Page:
Currency Manipulation Triggers Retaliatory Action

When one country intervenes in the markets to devalue its currency, the action generally leads other countries either (i) to retaliate, such as by implementing tariffs on imports of the currency manipulator’s products, or (ii) to intervene to depreciate their own currency so as not to suffer drops in exports.  From  James Gruber, “Who Will Win the Currency Wars”

Japan is also a major exporter competing with South Korea and Taiwan on high-end electronics, auto and industrial goods.

Think about the potential impact on South Korea for a moment. Exports account for 52% of GDP there ... South Korea and other countries won’t allow their exporters to become totally uncompetitive against their Japanese counterparts though. They’ll join the fight to trash their currencies in order to help their exporters.”

There is also the possibility that starting a currency war will eventually lead to a hot war (see, for example, George Washington, “Currency Wars Often Lead to Trade Wars ... Which In Turn Can Devolve Into Hot Wars”).

Currency Manipulation Doesn’t Address the Underlying Problem

Using currency manipulation as a means of stimulating one’s economy does not address the problem that caused the weak economy to begin with.  It is thus possible that after the currency depreciation (and potential subsequent currency war) takes effect, the economy at issue may end up back where it started, for failing to address the original, underlying problem.  Regarding Japan’s recent actions that have led the yen to depreciate, Jim Jubak, in “Lets’ Play Global Currency Wars”, notes

But as effective as a weaker yen might be in the short term in increasing exports by Japan-based manufacturers and at increasing the profits at these companies, it does nothing to address the structural problems in Japan's economy or the country's long-term demographic challenge.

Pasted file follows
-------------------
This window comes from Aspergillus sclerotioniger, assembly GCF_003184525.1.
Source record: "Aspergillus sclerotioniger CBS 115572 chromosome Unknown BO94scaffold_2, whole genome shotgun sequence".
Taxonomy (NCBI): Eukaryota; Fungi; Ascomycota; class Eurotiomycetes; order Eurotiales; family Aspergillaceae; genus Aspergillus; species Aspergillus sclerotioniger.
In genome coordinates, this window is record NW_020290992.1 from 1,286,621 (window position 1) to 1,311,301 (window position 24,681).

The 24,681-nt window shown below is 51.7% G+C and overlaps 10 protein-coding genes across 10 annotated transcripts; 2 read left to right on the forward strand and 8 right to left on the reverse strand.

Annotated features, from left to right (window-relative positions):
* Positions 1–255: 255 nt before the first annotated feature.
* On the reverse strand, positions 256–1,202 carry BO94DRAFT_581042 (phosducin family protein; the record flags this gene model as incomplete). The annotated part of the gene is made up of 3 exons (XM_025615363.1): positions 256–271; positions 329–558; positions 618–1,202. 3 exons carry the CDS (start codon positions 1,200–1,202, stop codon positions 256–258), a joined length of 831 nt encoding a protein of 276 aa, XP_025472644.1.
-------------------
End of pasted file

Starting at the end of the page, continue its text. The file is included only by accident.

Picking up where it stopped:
Currency Manipulation Leads to a Prisoners’ Dilemma

When currency manipulation on the part of one country leads to retaliatory actions and/or currency wars by other countries, then the end result is a classic prisoner’s dilemma game.  In the ensuing non-cooperative currency wars, everyone ends up worse off -- with higher prices, less consumption, and more uncertainty.  However, if the game were a cooperative one, in which each country were able to commit to not depreciating its currency, then everyone would end up better off—with lower prices, less inflation, and less uncertainty.

Other Comments on Currency Wars

Winners and Losers of a Currency War

•  In the short run, currency depreciation

°  “Pushes unemployment overseas”,

°  Leads the export sector to export more (exporters win), and

°  Leads consumers to pay higher prices for imported goods (consumers lose).

•  In the long run, currency depreciation

°  Leads to inflation and uncertainty, higher cost of capital (society loses); and

°  Leads to higher prices for all goods (consumers lose)

Currency Devaluation Does Not Solve Country’s Underlying Problems

As mentioned earlier, using currency manipulation to stimukate an economy does not address the underlying cause of weakness in the economy.  From Jim Jubak, “Let’s Play Global Currency Wars”

But as effective as a weaker yen might be in the short term in increasing exports by Japan-based manufacturers and at increasing the profits at these companies, it does nothing to address the structural problems in Japan's economy or the country's long-term demographic challenge.